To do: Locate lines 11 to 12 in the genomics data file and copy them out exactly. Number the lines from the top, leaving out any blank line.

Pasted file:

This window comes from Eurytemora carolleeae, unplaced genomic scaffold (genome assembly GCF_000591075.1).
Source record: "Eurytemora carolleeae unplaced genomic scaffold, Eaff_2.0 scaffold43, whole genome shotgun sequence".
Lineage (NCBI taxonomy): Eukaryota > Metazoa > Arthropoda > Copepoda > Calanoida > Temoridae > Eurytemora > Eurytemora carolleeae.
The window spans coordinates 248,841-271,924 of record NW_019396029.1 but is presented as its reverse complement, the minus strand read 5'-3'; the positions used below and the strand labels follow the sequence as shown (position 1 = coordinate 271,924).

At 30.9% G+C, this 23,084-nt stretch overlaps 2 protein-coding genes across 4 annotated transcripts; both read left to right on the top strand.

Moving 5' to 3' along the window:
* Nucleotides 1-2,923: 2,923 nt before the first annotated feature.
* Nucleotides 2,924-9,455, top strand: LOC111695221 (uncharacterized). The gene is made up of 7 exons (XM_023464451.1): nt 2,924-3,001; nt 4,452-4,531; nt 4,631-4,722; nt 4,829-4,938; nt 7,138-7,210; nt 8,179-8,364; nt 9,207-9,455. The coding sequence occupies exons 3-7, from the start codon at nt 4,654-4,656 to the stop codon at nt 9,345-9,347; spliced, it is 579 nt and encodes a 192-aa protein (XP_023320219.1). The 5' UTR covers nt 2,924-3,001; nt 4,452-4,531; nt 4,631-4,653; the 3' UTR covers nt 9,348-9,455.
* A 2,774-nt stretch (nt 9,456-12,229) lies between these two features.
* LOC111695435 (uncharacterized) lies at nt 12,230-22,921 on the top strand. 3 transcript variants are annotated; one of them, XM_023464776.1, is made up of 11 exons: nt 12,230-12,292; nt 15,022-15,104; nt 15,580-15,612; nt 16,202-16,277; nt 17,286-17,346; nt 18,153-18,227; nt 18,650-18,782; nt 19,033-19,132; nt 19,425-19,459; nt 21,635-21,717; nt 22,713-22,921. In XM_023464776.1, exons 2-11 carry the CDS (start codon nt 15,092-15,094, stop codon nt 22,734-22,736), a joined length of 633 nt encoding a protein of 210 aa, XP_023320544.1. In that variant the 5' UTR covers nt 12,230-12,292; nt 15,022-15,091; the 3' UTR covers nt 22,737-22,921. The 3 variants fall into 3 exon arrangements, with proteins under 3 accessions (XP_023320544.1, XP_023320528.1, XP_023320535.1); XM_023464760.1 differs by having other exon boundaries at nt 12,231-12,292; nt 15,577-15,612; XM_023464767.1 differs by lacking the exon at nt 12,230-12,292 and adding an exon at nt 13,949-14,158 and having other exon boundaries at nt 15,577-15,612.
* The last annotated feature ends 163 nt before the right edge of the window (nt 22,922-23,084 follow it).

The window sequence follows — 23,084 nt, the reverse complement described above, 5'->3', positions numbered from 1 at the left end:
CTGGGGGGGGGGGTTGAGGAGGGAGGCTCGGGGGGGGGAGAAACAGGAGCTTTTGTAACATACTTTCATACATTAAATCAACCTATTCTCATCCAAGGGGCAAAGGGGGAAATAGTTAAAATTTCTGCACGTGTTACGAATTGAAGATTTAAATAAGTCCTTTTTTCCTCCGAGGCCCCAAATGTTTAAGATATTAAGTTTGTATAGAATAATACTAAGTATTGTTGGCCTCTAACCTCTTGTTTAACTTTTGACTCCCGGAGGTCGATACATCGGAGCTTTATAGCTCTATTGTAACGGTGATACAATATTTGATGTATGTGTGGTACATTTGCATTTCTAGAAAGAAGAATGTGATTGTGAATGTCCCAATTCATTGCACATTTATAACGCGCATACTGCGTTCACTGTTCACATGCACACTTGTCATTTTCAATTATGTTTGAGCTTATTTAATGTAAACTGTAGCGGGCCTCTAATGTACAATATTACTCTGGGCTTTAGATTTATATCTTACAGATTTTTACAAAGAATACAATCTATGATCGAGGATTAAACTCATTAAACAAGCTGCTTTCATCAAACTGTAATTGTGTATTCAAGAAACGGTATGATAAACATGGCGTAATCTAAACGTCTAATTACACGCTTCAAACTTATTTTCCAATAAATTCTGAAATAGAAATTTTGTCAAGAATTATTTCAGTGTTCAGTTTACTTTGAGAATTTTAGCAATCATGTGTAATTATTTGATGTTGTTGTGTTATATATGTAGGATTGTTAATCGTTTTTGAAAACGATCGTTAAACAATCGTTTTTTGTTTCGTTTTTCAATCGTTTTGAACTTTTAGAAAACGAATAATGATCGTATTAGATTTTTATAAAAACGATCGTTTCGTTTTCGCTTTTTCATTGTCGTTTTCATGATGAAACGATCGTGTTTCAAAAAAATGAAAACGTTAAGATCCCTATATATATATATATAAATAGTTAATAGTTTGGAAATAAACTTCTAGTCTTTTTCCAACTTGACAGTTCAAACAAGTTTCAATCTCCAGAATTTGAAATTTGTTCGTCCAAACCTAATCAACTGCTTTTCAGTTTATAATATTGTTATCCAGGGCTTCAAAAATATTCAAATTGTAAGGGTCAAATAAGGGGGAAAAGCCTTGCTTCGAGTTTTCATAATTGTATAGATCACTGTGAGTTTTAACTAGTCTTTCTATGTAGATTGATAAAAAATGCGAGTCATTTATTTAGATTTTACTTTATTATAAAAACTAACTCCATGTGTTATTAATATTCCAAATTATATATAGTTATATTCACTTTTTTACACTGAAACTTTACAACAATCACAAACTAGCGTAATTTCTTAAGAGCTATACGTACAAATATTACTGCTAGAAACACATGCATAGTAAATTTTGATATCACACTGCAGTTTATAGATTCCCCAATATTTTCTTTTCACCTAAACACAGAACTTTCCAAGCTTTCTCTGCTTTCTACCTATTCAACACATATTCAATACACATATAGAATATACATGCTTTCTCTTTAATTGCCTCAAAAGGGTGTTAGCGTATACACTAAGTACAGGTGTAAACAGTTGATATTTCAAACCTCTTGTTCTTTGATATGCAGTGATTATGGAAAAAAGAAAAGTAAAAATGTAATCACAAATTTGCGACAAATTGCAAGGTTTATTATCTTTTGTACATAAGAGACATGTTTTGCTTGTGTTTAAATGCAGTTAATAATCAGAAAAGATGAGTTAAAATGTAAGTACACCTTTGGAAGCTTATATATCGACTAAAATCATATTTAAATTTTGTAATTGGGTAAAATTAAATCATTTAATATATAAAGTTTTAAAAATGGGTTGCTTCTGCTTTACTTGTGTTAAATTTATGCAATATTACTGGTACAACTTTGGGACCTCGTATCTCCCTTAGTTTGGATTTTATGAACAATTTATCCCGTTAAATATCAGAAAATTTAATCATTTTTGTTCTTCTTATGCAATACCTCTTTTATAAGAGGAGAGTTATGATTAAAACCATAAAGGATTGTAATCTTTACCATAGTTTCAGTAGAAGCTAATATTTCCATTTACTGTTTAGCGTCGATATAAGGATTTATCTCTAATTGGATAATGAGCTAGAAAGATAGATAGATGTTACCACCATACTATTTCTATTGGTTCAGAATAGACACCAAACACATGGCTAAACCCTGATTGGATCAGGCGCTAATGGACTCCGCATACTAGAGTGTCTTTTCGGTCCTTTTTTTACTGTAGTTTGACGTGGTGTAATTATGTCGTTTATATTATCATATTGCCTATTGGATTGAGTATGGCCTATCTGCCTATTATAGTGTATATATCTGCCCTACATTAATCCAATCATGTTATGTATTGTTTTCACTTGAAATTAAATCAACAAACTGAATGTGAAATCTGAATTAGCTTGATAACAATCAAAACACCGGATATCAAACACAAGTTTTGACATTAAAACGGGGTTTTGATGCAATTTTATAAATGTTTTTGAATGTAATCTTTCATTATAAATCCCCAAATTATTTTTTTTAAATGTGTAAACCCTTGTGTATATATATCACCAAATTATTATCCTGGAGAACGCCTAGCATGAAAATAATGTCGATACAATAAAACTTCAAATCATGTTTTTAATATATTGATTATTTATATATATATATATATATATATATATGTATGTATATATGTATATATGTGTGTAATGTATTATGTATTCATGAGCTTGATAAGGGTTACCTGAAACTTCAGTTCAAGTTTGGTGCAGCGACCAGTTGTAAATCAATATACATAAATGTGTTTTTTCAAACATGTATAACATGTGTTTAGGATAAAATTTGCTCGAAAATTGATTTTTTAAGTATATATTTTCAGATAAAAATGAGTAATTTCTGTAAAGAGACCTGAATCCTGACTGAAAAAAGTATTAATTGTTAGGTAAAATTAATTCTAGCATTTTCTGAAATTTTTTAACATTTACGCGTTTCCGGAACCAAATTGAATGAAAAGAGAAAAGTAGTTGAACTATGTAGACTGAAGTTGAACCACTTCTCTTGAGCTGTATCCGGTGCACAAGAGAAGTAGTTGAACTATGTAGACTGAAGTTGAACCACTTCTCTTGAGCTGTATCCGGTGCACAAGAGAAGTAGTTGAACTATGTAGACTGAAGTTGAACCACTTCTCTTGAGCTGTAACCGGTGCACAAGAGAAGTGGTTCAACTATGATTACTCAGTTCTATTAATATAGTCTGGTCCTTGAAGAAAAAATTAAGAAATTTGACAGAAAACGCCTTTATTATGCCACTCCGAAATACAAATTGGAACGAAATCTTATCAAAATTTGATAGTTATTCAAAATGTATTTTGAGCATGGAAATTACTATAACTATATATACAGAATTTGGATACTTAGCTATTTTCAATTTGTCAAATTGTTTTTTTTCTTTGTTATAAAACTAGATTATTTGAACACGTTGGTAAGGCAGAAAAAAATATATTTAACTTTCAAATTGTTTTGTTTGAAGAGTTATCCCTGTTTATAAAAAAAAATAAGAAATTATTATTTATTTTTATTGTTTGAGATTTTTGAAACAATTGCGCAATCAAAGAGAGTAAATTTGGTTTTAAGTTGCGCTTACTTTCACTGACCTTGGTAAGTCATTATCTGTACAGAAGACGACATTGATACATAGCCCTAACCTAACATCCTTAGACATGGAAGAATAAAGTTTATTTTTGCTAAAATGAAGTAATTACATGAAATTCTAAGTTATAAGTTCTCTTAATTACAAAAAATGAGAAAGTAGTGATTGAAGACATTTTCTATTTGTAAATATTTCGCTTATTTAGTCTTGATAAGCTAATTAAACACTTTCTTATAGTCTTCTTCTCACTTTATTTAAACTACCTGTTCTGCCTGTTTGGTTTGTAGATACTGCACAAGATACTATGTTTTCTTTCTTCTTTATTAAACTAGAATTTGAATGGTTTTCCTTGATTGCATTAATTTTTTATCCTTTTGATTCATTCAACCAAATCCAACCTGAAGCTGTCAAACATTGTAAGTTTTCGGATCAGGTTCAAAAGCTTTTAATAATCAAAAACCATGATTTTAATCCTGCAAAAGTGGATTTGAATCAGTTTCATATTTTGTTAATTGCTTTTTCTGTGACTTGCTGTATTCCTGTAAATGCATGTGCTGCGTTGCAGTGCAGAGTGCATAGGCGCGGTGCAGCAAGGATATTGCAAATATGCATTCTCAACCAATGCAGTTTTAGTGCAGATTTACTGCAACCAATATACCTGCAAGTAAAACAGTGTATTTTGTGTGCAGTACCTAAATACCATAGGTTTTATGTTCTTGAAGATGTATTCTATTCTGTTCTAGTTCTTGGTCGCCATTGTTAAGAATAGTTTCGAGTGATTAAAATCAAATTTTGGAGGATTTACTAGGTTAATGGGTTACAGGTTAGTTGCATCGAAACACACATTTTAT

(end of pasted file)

* The last annotated feature ends 163 nt before the right edge of the window (nt 22,922-23,084 follow it).

The window sequence follows — 23,084 nt, the reverse complement described above, 5'->3', positions numbered from 1 at the left end: